Solvent extraction and ion exchange are some of the other procedures used to get dysprosium. The most common dysprosium ore is called dysprosia, and it can be found in China, the United States, Russia, Australia, and other countries. Dysprosium is recovered from monazite sand and bastnaesite commercially.

Dysprosium metal can be produced by reducing dysprosium oxide with calcium metal or through the electrolysis of dysprosium fluoride. This pure metal has a low level of toxicity and does not affect the environment in any significant way. However, dysprosium compounds are highly toxic and should be handled with care.

Dysprosium can cause severe skin irritation, burns, and even death if ingested. It is not known to be carcinogenic. Dysprosium was isolated in a similar manner to the other rare earth metals.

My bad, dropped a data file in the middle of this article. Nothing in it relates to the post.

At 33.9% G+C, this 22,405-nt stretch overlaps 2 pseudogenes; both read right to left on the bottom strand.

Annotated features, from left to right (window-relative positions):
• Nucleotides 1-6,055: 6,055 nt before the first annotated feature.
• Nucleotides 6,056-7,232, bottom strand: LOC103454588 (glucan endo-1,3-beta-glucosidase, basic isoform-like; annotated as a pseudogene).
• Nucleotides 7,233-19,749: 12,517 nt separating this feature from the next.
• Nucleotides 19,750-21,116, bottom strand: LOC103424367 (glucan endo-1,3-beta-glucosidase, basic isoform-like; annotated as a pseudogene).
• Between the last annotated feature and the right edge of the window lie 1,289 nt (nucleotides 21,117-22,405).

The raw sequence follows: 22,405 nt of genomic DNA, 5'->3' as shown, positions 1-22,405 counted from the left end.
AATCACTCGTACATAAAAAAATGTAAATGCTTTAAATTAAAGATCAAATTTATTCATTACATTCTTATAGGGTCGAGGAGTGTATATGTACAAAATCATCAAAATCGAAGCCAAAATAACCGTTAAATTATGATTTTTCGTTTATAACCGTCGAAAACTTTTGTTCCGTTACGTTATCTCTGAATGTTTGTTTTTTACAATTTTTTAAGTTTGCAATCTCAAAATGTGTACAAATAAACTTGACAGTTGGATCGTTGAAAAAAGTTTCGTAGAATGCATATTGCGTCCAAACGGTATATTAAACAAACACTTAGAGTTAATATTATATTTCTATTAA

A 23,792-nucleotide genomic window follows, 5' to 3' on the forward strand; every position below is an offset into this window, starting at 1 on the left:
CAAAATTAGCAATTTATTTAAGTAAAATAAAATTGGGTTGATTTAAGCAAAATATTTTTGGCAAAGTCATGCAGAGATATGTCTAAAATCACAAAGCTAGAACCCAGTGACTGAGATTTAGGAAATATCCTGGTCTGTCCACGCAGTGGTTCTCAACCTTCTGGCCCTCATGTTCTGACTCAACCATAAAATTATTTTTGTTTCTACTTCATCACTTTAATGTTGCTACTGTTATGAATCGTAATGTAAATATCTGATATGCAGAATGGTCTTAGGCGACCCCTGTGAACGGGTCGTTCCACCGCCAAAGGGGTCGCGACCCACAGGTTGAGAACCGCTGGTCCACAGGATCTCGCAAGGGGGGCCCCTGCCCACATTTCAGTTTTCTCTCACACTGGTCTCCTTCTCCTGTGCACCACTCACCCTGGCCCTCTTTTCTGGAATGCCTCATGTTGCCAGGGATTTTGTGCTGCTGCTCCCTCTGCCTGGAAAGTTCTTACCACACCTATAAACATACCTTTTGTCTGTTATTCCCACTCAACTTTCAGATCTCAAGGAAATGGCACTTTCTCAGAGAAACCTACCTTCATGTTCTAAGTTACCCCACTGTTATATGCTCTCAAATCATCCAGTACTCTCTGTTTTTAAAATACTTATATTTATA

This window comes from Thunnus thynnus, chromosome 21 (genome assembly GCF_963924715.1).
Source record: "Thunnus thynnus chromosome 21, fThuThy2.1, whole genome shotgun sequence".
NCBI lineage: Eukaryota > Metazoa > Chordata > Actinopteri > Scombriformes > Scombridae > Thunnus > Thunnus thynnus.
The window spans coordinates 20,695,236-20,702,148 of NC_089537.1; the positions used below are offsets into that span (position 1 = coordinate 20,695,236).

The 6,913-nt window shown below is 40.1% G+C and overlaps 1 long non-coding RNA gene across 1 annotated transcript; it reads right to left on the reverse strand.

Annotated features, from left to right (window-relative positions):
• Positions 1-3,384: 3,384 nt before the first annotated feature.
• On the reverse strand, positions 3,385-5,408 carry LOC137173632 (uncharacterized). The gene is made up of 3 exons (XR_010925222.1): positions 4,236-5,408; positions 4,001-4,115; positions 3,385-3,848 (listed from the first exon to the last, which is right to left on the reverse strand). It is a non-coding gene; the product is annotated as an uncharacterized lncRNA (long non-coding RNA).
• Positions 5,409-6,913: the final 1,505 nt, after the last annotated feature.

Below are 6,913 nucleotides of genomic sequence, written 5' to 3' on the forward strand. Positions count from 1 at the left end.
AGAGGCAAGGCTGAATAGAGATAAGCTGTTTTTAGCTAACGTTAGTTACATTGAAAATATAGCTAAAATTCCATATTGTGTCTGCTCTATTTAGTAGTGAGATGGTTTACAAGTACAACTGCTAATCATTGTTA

De Boisbaudran used an electric arc furnace to vaporize dysprosium-containing minerals, and then he collected the dysprosium vapor with a cooled metal plate. Dysprosium is not radioactive since it has a relatively low atomic weight. It is not considered to be an element that can undergo radioactive decay.

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https://www.rsc.org/periodic-table/element/66/dysprosium#:~:text=Dysprosium's main use is in alloys for neodymium-based magnets.&text=Dysprosium iodide is used inin nuclear reactor control rods.

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Written by Akinwalere Olaleye

Bachelor of Arts specializing in English Literature

Akinwalere Olaleye picture

Akinwalere OlaleyeBachelor of Arts specializing in English Literature

As a highly motivated, detail-oriented, and energetic individual, Olaleye's expertise lies in administrative and management operations. With extensive knowledge as an Editor and Communications Analyst, Olaleye excels in editing, writing, and media relations. Her commitment to upholding professional ethics and driving organizational growth sets her apart. She has a bachelor's degree in English Literature from the University of Benin, Edo State.